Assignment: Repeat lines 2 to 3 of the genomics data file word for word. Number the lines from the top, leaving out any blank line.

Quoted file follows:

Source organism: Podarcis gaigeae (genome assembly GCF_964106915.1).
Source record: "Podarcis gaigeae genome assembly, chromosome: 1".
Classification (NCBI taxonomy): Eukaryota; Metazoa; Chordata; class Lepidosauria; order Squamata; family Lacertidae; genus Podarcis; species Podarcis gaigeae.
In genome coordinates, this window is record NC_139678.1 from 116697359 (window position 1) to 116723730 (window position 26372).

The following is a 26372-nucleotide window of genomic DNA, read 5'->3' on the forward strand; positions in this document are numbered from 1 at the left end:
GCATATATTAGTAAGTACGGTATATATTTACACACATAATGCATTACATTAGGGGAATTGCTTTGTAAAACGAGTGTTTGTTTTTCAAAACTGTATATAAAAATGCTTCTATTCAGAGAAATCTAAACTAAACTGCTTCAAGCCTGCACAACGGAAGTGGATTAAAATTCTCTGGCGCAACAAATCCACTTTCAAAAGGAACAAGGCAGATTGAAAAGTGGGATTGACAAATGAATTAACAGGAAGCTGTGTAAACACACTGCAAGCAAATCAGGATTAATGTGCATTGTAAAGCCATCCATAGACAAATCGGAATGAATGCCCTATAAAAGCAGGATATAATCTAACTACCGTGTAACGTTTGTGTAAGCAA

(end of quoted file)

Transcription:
Source record: "Podarcis gaigeae genome assembly, chromosome: 1".
Classification (NCBI taxonomy): Eukaryota; Metazoa; Chordata; class Lepidosauria; order Squamata; family Lacertidae; genus Podarcis; species Podarcis gaigeae.